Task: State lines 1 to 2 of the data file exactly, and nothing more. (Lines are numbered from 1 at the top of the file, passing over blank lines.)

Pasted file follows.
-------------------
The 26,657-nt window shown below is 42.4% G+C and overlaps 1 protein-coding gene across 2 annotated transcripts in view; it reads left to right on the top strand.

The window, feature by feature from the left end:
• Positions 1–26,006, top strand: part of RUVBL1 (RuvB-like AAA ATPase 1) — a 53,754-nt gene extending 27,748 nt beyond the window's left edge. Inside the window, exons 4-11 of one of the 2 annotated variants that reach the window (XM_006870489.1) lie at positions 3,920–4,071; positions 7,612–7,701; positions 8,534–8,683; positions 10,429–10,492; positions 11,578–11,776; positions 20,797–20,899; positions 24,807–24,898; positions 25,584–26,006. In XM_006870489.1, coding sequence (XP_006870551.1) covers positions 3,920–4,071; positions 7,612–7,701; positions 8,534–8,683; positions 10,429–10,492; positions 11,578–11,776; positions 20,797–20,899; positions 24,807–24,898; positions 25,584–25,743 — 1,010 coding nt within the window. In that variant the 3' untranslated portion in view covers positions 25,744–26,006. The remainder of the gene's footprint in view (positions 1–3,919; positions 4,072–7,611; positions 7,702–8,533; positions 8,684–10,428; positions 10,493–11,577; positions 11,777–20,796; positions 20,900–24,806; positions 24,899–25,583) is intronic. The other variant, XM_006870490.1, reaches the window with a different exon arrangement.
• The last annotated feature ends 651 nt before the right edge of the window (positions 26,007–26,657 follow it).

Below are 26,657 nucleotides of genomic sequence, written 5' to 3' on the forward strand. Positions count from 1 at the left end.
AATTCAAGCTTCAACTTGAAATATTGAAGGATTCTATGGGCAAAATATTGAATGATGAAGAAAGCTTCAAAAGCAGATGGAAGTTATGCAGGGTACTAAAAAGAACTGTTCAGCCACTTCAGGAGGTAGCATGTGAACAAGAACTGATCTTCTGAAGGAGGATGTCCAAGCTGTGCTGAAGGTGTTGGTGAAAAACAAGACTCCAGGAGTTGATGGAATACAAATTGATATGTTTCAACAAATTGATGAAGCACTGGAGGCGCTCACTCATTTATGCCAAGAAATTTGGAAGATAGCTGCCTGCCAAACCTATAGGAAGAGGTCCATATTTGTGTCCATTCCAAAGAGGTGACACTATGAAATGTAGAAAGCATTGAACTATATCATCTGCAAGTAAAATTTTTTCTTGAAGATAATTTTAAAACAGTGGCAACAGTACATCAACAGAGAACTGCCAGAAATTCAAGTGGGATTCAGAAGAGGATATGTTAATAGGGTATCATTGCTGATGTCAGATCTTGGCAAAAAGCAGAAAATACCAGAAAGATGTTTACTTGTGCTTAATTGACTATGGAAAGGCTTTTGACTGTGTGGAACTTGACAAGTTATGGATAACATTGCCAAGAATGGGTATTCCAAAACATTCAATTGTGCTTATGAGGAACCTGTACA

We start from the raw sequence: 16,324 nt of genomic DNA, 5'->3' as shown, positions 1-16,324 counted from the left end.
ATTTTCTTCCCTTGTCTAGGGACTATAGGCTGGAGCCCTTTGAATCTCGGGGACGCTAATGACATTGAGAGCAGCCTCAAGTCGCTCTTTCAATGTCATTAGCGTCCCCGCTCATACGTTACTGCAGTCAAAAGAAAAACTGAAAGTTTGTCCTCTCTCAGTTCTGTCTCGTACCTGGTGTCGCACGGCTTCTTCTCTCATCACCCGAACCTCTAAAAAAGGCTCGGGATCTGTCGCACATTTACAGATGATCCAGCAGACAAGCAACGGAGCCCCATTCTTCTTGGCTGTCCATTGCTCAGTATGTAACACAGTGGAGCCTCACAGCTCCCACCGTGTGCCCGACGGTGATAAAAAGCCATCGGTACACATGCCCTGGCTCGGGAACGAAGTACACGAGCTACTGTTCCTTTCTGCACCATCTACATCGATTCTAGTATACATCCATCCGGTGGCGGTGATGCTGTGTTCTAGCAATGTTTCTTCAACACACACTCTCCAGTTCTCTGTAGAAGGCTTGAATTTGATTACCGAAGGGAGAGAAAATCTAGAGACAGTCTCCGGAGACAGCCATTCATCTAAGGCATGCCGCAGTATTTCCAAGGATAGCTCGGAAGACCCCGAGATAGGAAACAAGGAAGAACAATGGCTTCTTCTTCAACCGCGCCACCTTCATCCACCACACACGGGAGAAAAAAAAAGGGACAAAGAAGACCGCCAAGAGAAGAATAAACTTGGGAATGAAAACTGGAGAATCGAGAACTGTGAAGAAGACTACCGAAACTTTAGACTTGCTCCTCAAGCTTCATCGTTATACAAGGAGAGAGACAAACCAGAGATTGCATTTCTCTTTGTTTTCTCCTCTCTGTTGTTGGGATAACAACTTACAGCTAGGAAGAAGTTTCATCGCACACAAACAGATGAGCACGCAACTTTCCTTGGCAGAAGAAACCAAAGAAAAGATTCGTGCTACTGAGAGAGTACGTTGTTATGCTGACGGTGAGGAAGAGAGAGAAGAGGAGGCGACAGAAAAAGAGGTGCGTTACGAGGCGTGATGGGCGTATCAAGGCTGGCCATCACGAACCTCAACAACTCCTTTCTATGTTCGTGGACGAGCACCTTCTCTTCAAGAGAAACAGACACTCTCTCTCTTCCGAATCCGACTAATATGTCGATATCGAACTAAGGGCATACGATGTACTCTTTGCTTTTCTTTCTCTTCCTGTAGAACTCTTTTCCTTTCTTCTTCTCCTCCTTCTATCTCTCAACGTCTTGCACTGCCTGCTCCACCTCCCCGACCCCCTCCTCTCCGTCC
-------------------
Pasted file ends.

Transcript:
The 26,657-nt window shown below is 42.4% G+C and overlaps 1 protein-coding gene across 2 annotated transcripts in view; it reads left to right on the top strand.

The window, feature by feature from the left end: